It seems as if people who use this scale are judging wine A versus other wines in that price range, but do they say that openly? No. And what's the point of only judging wines in the same price range against each other? I feel like someone knowledgeable about wines should be able to judge different prices against each other, so they could really tell you which wines were undervalued. So they might actually say that a wine that costs 15 bucks is better than a wine that costs 20. Isn't that what everyone wants from a wine recommendation? But the 100 point system isn't even designed to accomplish that.

Mark Koppen said...

Excellent points made by both Dude and Nick - in a blog I wrote just this week I liken the gulf between an 89 and 90 score to the old New Yorker cover where NYC takes up half the picture, and the rest of the world looking west just doesn't really matter. 90 would be the city and an 89 would likely be in the pacific ocean, far, far away...
90th Point blog

Morton Leslie said...

"a system that provides for flexibility in scores, if applied by the same taster without prejudice,"

Interesting quote from the Wine Advocate. It implies that the Advocate uses a "system". A "system" would be a methodology that when applied allows one to score attributes of a wine and then, after doing so, add up the score to see where it lands. Tasting a wine and then writing down a number from 75 to 100 based on an overall impression of how you are feeling about the wine at that time, is not a system; rather it is a whim. And were it actually a system with rules and methology, it would not prevent prejudice if it was applied by tasting wines in the cellar of the producer or with the label of the producer showing, or both. When there is neither a methodology nor an absence of prejudice, but there is an overt attempt to convince others that there is...it's called deception.

Chicago Pinot said...

Hi WineDude! At the risk of you taking this the wrong way, I give your blog post a solid one hundred!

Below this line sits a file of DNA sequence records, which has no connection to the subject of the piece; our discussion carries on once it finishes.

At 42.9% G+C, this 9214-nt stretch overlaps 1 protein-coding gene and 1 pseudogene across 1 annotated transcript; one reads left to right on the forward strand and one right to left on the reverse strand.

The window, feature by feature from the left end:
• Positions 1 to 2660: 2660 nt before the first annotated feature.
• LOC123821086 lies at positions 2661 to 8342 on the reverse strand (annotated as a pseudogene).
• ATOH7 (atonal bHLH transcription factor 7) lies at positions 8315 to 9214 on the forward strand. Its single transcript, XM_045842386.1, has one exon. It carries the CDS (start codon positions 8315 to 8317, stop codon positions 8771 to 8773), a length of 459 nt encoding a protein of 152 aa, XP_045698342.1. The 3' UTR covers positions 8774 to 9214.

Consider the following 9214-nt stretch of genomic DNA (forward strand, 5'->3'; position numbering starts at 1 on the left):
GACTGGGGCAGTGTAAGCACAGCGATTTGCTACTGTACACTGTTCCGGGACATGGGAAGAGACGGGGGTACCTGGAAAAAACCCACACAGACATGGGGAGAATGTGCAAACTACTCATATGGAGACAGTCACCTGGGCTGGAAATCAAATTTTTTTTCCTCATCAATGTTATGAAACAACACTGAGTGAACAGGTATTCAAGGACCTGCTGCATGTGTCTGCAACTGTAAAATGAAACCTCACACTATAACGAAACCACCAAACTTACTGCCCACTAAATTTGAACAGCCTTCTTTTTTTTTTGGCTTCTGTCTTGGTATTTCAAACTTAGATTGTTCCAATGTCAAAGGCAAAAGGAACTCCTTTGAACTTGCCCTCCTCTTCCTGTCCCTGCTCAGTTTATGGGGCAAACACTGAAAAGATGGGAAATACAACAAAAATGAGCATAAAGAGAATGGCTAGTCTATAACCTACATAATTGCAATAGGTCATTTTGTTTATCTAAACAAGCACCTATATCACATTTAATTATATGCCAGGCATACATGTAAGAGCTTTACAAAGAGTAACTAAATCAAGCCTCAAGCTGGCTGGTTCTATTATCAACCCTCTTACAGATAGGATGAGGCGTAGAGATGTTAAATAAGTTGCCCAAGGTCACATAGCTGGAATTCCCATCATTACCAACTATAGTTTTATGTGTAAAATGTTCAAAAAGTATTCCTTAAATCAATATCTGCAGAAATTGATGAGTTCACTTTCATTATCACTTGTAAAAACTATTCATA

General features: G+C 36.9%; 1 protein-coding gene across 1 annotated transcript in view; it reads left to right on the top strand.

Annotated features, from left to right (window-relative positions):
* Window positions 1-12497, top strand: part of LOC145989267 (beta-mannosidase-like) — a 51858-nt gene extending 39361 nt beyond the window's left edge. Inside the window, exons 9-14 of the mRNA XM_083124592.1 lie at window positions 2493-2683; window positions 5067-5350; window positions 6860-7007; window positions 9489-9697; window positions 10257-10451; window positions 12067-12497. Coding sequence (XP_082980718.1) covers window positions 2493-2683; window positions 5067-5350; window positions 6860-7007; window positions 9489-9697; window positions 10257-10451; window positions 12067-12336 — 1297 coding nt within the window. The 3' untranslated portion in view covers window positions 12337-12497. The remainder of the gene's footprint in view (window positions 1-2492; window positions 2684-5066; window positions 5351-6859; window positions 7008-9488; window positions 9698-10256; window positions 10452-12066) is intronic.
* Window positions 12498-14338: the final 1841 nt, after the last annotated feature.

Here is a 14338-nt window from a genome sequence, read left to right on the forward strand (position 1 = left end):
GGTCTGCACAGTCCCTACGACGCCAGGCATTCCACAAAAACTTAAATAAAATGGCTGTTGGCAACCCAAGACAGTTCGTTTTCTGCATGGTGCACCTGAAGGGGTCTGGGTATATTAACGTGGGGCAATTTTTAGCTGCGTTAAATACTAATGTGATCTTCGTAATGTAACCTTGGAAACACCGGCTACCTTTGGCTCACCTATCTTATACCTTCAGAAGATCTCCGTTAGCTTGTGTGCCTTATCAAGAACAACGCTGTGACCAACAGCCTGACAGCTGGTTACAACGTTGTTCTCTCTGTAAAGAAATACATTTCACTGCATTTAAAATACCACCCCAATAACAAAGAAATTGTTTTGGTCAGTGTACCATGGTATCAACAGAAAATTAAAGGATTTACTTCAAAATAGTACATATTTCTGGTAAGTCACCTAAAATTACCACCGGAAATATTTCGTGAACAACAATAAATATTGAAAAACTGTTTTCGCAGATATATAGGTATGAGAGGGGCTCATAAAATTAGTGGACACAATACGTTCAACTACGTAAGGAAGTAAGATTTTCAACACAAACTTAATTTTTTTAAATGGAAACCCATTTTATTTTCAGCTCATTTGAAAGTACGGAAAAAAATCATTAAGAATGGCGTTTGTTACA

One thing I always wonder when reading the leading wine porn magazines (hey, I mean it in a nice way), is whether a 90 for a Merlot, for instance, does that mean a 90 compared to other Merlots or a 90 compared to every wine ever made? That may sound like word-splitting semantics to you, but I think that makes a big difference!

Joe Roberts, CSW said...

Thanks all! Great, great discussion going on here!!

One thing that is totally clear is that the 100 point system is totally unclear ;-)

Taster B said...

First, let me say, I don't subscribe to any point scale for wine. It makes no more sense to me then ranking works of art on a point scale. Still, wine is a consumable and there are people who are paid to give consumers guidance in this area. As Steve said in one of his comments in the discussion based on his reaction to this post: "We can deplore our culture’s short attention span (and I do) and regret its reliance on symbols (which I do), but there it is..."

I guess the problem that we all have with the 100 point system is it perpetuates the notion that wine can be graded to this degree and that if you know nothing about wine and are faced with the burden of choosing between wines A,B, and C, your selection of wine B with a score of 92 over A and C, with scores of 90 and 91 respectively, will guarantee that you are choosing the "best" wine which we know is a load of crap.

On the other hand, debating wine rating methods can be sort of like debating left-brain vs. right-brain... I can imagine that faced with the task of distinguishing quality differences between 100s or 1000s of wines, most professional wine reviewers are going to resort to quantifying that somehow. The unfortunate side effect of this is that their quantifications affect the entire wine commerce system, from pricing to demand and back again.

That's why I think the 89 Point Project is a great idea and not "ridiculous" at all! The average consumer might be passing up some great wines (at outstanding values I might add) just because they are afraid of dipping their toe in the <90 pool.

Cheers!